Pink Moon: Demian Dorelli’s Homage to Nick Drake

18.06.2021, by Marco Castellani

“My dream is to play this whole record live, every single song in one performance, bringing Nick Drake’s music back to the stage. The first full moon in April, a herald of spring, is known as the Pink Moon. I dedicate this record to my daughter Lily, who was born under the light of this moon.”

Demian Dorelli 

Pink Moon was the last of just three albums that British singer-songwriter Nick Drake recorded over the course of his short life. It marked his return to a leaner, simpler style of solitary recording, free from the cumbersome presence of other musicians and consciously avoiding the sound experimentations of his previous work. The result was a seductive line-up of bare-bones songs, as gloomy and deep as it was enchanting and enlightening.

Demian Dorelli was born in January 1972. The following month, Island Records released Pink Moon, which had been recorded at the famous Sound Techniques studios, a stone’s throw from Demian’s childhood home, the same home where he learned to play the vertical piano. Later on, while studying music in London, Demian was introduced to Nick Drake’s music by his coursemate and friend Alberto Fabris, and became forever captivated by the mysterious charm of River Man and Five Leaves Left.

If we discount his childhood piano studies, Nick Drake’s musical career really began at Cambridge University, where he wrote his first song and recorded his debut album in between classes. Coincidentally, Cambridge is also the place where Demian currently lives. 

Here’s a debate that has been ongoing between Demian and Alberto since their college days: could a perfect album such as Pink Moon be transposed into piano music without ruining it? Would it be possible to imagine Drake’s ethereal musical landscape in a different form, re-creating his masterwork rather than reproducing it?  As there was no other way of settling the question, pianist Demian and producer Alberto decided to accept the challenge and try.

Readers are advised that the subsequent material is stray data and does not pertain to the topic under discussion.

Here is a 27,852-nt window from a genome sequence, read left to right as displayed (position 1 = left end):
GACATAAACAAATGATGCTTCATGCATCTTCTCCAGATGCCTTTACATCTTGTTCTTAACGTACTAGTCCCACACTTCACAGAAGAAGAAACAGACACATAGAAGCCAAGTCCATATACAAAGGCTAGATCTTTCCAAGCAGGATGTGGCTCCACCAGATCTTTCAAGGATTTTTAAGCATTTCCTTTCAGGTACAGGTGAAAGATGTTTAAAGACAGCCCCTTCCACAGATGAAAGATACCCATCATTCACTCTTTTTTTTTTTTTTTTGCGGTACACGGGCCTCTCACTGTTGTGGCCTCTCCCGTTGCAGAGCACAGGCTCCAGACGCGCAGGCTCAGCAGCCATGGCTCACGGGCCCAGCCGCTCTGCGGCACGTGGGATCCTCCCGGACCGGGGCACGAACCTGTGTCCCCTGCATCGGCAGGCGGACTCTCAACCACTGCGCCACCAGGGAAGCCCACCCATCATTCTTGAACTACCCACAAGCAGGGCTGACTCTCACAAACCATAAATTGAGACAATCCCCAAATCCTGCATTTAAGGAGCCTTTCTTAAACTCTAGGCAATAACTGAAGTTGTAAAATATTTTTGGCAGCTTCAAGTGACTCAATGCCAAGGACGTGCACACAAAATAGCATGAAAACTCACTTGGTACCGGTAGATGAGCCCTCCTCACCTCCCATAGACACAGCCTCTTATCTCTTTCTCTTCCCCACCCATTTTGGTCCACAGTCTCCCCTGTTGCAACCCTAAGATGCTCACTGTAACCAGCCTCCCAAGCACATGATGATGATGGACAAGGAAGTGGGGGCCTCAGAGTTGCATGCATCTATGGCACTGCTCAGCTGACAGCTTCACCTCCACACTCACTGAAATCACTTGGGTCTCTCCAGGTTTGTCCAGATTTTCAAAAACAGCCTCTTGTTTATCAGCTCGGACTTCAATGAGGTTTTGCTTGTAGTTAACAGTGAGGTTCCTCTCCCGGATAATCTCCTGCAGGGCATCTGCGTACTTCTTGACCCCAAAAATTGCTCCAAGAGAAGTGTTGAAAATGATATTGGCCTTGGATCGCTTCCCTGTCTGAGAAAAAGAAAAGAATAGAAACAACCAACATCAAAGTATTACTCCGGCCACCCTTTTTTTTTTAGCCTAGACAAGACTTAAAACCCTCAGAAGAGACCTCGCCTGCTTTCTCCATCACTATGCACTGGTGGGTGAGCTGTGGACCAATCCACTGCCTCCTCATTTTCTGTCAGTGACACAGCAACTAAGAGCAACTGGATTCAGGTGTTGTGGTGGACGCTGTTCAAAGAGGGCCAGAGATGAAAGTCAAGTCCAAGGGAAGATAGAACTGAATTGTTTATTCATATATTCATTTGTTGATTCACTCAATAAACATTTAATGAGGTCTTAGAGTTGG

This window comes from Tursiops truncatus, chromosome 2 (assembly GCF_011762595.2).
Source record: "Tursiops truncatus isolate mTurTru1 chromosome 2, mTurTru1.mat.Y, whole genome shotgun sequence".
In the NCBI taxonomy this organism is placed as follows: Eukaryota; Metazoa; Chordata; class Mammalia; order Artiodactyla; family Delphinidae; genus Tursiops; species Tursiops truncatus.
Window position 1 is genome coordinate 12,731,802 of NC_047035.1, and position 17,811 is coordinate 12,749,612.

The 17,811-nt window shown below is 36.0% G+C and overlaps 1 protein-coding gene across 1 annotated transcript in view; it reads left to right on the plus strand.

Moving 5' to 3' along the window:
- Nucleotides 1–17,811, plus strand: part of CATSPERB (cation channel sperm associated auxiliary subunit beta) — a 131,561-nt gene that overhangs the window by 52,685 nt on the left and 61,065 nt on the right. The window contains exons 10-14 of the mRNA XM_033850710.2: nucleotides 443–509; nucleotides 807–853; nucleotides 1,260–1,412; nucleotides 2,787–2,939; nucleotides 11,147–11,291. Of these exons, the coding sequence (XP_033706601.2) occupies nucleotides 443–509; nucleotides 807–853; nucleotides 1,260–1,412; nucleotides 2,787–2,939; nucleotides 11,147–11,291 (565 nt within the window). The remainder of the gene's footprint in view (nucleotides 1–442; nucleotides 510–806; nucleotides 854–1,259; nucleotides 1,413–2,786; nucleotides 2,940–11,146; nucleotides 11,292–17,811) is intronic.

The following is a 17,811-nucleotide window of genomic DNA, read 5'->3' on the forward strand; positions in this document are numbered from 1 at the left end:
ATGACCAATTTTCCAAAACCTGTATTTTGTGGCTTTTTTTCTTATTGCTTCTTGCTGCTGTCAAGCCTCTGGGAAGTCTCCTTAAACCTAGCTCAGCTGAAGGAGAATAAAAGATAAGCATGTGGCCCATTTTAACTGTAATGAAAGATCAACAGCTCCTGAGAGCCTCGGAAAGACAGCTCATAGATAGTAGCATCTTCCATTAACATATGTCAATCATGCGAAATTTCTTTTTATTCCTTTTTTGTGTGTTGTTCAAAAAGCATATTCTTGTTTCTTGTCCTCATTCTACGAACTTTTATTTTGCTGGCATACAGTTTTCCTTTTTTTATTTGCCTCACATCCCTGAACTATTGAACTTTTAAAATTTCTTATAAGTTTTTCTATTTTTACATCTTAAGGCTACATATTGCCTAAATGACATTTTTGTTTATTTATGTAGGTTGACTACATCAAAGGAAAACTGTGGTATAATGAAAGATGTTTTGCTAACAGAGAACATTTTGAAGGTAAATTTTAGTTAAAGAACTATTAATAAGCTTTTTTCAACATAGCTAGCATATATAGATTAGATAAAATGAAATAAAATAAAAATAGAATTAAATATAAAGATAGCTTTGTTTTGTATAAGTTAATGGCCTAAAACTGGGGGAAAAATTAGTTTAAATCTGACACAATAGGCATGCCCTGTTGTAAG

Throughout the course of 11 piano solo tracks, therefore, Demian has explored and paid homage to Nick Drake, his trademark guitar, his experimental chords, his lyricism and his glittering melodies, by way of a thoughtful distillation and an accurate transcription from one instrument to another, creating a whole spectrum of colors from the black and white of his piano keys.

Demian’s main purpose in playing Drake’s pieces is to begin a compelling dialogue between musicians, between the past and the present. 

The album was recorded at Peter Gabriel’s Real World studios with legendary recording engineer Tim Oliver, who worked on some of the most seminal records of the past forty years. The album’s original cover art was created by artist and illustrator Franco Matticchio, the author of a famous New Yorker cover marking the start of the new millennium. Just like its music, the album’s cover art is also a homage to Pink Moon.

British writer and radio journalist Travor Dann and Italian singer-songwriter Pacifico chose to discuss Dorelli’s album on the occasion of its release.

TREVOR DANN – Dorelli’s album is the starting point of a journey aiming to find out where Nick Drake’s mystic and melodic visions might have led us.